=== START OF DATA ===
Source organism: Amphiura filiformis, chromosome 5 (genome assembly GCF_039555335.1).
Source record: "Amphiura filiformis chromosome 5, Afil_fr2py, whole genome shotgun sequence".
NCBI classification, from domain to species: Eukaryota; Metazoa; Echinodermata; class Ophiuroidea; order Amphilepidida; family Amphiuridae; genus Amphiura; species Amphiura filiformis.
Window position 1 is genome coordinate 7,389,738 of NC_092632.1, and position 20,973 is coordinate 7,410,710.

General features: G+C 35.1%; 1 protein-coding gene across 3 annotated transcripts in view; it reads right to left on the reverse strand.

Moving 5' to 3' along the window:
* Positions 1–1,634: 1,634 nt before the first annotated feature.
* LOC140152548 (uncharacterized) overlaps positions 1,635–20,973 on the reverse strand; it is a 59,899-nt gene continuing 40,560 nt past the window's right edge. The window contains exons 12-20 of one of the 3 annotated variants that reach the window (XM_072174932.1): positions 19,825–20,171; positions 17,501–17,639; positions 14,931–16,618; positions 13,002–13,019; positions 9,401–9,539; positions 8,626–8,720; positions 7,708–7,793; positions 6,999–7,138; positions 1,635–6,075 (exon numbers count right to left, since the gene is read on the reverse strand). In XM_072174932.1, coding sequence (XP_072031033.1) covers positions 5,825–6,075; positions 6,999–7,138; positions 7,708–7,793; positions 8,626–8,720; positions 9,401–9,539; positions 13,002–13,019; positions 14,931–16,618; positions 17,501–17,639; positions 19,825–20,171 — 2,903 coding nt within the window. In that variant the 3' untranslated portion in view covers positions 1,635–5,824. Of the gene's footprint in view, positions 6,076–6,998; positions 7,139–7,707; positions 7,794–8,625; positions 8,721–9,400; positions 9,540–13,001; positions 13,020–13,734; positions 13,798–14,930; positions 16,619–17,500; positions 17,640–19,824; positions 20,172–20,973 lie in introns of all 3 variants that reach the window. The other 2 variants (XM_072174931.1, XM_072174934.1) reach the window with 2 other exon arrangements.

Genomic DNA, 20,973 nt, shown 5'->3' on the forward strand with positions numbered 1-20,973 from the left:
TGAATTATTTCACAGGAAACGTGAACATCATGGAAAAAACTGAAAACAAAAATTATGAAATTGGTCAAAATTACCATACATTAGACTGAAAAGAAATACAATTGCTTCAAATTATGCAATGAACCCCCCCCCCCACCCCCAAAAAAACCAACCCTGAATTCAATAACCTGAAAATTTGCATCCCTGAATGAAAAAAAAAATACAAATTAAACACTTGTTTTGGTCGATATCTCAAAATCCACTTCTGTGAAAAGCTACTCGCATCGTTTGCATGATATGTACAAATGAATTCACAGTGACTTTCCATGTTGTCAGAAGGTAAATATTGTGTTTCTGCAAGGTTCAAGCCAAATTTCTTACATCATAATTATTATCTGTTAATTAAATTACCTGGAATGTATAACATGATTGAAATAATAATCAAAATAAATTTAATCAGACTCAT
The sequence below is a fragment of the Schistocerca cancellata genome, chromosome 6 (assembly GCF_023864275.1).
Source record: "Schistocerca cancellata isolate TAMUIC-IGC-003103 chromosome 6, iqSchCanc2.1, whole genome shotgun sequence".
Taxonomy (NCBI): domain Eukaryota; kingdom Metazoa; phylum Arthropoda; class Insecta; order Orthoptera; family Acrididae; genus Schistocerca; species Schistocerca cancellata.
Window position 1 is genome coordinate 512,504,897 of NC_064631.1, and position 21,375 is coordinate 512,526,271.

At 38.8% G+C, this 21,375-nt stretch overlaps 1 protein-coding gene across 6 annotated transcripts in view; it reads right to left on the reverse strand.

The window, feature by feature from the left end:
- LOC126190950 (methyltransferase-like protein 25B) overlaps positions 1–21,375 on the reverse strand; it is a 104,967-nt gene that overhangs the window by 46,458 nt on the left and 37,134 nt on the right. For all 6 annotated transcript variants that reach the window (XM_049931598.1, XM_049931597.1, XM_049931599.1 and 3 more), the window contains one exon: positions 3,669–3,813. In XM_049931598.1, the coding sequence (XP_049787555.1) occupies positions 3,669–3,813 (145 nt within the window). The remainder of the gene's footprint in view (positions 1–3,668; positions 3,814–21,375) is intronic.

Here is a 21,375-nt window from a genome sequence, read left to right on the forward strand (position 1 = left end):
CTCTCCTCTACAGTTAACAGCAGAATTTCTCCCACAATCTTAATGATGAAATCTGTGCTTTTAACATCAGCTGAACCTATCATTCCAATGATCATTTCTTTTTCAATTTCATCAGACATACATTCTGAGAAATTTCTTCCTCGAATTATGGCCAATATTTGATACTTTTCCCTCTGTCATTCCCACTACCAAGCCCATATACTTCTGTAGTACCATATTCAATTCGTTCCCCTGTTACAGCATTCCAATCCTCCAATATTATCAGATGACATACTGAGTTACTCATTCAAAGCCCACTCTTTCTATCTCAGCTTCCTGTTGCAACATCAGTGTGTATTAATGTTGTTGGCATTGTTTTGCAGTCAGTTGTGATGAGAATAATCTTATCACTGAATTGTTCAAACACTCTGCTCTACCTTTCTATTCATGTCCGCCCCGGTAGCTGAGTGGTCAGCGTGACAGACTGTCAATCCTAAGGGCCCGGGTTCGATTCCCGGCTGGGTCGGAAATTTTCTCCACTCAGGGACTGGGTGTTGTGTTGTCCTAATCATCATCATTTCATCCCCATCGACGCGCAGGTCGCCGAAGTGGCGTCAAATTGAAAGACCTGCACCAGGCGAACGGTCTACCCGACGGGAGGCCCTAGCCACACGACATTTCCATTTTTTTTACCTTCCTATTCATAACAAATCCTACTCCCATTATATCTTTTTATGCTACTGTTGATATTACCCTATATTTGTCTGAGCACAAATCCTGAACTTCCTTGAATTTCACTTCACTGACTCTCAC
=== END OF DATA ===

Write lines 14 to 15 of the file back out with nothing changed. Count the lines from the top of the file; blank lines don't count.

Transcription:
Window position 1 is genome coordinate 512,504,897 of NC_064631.1, and position 21,375 is coordinate 512,526,271.

At 38.8% G+C, this 21,375-nt stretch overlaps 1 protein-coding gene across 6 annotated transcripts in view; it reads right to left on the reverse strand.